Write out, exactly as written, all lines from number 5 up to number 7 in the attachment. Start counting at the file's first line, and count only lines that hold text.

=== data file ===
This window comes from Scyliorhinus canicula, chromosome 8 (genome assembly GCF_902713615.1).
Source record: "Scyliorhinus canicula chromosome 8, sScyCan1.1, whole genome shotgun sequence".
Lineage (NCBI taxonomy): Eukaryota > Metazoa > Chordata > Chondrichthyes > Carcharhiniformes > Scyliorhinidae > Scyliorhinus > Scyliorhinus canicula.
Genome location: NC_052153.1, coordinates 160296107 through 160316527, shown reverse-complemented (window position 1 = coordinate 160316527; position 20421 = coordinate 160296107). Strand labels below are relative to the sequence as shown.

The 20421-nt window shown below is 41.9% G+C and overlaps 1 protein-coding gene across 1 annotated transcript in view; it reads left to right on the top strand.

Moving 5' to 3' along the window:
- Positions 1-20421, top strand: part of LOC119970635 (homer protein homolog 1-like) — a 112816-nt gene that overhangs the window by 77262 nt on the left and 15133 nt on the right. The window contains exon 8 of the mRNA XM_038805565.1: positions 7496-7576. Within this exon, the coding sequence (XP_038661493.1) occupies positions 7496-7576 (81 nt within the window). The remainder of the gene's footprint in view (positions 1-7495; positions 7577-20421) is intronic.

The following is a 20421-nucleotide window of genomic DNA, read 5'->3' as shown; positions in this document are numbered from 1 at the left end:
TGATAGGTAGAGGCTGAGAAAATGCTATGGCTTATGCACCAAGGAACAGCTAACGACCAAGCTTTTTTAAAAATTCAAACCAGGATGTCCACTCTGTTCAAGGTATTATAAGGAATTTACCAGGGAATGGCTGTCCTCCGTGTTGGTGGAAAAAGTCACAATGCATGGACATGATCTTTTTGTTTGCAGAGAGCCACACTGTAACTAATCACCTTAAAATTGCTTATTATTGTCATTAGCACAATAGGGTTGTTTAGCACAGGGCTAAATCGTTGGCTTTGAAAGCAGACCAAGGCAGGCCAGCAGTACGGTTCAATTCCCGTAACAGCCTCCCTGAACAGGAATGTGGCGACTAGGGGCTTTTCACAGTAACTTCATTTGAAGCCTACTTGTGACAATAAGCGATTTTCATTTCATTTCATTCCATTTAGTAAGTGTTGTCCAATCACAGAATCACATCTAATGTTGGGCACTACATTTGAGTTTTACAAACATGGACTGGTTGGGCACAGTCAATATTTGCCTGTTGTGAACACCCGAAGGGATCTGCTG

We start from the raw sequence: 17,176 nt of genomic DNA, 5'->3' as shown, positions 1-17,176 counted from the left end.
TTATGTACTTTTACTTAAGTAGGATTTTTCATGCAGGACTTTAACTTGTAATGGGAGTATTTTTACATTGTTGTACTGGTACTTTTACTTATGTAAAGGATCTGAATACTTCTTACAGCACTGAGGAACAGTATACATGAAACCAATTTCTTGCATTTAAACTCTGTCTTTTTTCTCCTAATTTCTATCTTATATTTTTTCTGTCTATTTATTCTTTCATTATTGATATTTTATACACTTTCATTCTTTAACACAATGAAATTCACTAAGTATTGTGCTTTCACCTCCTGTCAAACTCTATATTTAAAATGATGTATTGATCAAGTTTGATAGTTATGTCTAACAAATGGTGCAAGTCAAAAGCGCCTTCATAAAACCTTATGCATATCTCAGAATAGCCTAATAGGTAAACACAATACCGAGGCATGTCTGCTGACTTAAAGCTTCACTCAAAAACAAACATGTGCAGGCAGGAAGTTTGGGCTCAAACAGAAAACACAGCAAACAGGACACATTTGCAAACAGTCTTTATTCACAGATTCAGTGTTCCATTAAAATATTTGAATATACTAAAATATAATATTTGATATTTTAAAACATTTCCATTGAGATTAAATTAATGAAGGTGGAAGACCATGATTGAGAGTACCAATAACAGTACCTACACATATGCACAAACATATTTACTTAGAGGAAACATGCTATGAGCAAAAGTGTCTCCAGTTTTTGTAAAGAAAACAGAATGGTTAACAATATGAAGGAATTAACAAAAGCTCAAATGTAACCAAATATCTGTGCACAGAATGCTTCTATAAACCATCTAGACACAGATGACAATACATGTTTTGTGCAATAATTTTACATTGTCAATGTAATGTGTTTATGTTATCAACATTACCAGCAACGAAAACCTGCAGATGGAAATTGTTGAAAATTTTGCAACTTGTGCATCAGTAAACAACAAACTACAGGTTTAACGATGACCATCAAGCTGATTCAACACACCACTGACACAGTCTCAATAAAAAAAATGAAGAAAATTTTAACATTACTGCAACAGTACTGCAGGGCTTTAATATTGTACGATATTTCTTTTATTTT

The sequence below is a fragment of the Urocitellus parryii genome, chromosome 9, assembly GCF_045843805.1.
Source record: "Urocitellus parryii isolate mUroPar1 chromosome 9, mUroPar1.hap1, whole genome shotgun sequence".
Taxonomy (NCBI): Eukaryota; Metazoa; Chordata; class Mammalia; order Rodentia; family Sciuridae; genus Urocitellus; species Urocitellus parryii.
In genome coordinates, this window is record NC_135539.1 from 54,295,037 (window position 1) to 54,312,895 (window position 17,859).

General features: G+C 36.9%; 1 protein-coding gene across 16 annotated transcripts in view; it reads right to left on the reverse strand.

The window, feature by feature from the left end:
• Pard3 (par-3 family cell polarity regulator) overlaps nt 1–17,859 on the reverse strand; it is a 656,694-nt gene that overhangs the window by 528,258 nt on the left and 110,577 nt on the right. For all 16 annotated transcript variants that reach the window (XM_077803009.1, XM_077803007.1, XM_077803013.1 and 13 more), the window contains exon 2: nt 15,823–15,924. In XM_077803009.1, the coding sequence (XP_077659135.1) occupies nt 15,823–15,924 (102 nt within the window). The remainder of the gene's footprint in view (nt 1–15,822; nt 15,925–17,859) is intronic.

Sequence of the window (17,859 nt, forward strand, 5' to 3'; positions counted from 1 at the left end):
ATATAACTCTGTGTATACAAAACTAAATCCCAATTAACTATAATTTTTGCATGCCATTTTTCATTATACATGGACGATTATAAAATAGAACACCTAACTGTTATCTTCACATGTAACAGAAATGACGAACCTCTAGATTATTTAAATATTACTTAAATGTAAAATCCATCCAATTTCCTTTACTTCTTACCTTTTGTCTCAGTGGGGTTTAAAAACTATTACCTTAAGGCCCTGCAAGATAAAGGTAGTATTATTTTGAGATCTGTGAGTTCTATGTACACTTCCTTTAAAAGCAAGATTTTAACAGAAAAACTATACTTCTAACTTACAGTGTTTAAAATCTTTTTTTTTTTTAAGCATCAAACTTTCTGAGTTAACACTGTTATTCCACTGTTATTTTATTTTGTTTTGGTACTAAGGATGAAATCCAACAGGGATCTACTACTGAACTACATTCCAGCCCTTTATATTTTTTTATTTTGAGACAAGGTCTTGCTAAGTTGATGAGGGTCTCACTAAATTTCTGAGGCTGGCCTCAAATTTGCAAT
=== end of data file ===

The 20421-nt window shown below is 41.9% G+C and overlaps 1 protein-coding gene across 1 annotated transcript in view; it reads left to right on the top strand.

Moving 5' to 3' along the window:
- Positions 1-20421, top strand: part of LOC119970635 (homer protein homolog 1-like) — a 112816-nt gene that overhangs the window by 77262 nt on the left and 15133 nt on the right. The window contains exon 8 of the mRNA XM_038805565.1: positions 7496-7576. Within this exon, the coding sequence (XP_038661493.1) occupies positions 7496-7576 (81 nt within the window). The remainder of the gene's footprint in view (positions 1-7495; positions 7577-20421) is intronic.